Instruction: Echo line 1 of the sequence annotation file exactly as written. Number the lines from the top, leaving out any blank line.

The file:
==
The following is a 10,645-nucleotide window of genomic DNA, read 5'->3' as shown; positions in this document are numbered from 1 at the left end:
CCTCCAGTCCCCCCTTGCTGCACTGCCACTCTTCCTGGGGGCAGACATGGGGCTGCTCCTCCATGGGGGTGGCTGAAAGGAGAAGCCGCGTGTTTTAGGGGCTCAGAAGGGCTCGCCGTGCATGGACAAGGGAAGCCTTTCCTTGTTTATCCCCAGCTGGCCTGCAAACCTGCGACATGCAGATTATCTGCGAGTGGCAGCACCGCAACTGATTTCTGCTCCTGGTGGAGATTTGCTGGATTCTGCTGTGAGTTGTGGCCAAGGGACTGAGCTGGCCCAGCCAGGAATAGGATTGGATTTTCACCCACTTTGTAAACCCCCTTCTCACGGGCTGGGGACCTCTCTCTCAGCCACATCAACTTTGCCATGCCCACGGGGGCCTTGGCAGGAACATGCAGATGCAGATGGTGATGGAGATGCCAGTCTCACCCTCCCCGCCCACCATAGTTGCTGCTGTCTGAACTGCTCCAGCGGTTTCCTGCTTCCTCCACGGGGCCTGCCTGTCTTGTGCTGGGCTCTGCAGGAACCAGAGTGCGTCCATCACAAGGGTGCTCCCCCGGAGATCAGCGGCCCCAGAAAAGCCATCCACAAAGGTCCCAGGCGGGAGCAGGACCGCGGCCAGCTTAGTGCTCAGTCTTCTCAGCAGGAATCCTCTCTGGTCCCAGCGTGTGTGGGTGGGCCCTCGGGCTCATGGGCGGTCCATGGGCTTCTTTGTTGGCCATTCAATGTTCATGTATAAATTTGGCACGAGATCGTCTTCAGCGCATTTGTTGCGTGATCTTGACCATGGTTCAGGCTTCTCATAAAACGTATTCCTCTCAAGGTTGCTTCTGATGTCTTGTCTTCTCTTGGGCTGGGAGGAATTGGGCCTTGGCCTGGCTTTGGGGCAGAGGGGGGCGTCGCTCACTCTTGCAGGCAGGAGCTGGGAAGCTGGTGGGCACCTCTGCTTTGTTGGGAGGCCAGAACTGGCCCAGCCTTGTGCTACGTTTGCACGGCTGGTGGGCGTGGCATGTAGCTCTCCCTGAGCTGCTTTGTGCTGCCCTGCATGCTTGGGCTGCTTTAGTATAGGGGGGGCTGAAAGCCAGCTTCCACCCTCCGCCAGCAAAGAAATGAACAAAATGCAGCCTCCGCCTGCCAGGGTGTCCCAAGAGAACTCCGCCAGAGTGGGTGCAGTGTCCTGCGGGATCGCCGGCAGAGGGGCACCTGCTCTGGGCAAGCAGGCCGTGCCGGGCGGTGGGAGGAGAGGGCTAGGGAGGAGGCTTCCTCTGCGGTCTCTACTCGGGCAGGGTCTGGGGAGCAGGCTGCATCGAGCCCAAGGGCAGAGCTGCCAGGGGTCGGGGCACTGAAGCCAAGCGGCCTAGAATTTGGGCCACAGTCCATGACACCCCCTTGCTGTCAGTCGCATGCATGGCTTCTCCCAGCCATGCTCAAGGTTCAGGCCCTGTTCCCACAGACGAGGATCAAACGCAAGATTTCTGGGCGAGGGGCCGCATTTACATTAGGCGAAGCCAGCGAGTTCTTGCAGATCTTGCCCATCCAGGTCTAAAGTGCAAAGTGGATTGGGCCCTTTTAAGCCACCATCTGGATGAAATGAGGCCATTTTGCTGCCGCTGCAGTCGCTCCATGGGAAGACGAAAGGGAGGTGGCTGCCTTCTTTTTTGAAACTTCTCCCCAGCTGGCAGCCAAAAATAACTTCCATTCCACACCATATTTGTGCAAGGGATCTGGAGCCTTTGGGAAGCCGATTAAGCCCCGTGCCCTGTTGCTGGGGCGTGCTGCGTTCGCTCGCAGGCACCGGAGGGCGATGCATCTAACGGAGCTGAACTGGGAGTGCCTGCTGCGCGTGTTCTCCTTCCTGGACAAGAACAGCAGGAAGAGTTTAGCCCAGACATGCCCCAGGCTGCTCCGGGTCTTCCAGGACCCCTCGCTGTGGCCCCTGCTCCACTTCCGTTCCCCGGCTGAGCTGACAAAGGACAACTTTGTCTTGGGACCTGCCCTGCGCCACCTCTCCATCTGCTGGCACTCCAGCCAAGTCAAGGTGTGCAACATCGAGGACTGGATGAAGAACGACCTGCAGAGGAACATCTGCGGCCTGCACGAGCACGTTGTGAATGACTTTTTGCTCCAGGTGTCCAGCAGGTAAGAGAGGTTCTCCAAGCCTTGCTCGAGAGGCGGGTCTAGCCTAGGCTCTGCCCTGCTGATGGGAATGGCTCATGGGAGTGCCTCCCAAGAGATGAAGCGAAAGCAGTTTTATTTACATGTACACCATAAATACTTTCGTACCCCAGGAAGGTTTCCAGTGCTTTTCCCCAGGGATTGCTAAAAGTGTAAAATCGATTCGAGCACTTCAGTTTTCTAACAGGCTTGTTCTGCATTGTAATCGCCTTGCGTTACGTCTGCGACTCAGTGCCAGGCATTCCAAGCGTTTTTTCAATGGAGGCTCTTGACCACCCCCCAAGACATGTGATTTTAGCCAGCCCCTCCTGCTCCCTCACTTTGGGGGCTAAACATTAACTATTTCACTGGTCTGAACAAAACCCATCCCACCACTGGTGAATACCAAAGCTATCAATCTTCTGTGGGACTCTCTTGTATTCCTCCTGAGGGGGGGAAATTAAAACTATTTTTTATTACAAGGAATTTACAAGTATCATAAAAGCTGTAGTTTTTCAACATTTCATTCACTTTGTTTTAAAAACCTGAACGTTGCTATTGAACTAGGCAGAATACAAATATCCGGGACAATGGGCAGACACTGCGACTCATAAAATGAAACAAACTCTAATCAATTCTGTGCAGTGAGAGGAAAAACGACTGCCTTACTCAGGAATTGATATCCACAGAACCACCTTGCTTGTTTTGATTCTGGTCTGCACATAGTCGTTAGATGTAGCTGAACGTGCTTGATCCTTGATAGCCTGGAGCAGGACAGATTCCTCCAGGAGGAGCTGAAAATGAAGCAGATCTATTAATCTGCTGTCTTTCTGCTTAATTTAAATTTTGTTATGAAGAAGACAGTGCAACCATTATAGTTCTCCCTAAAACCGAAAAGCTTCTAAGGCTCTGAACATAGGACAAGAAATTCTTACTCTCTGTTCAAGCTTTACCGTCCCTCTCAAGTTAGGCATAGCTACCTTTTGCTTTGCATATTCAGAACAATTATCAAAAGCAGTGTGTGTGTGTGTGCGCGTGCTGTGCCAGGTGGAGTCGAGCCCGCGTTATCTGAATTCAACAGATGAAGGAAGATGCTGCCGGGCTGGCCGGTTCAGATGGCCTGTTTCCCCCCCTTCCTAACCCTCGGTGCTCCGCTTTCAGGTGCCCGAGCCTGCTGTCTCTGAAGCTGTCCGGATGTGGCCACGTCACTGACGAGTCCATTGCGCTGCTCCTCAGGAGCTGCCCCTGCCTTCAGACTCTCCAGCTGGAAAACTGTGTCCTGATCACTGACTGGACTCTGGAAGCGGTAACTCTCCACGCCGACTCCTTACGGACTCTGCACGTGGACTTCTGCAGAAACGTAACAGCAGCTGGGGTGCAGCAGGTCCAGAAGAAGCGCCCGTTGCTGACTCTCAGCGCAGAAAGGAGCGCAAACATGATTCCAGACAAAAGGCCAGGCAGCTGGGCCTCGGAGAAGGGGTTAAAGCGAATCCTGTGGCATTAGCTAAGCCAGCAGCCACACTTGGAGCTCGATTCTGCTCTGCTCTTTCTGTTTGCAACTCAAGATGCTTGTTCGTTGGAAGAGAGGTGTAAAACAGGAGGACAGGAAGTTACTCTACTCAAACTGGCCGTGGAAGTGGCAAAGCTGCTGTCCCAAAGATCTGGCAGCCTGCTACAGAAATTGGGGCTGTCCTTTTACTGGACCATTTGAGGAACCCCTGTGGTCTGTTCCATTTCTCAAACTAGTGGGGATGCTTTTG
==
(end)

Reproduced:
The following is a 10,645-nucleotide window of genomic DNA, read 5'->3' as shown; positions in this document are numbered from 1 at the left end: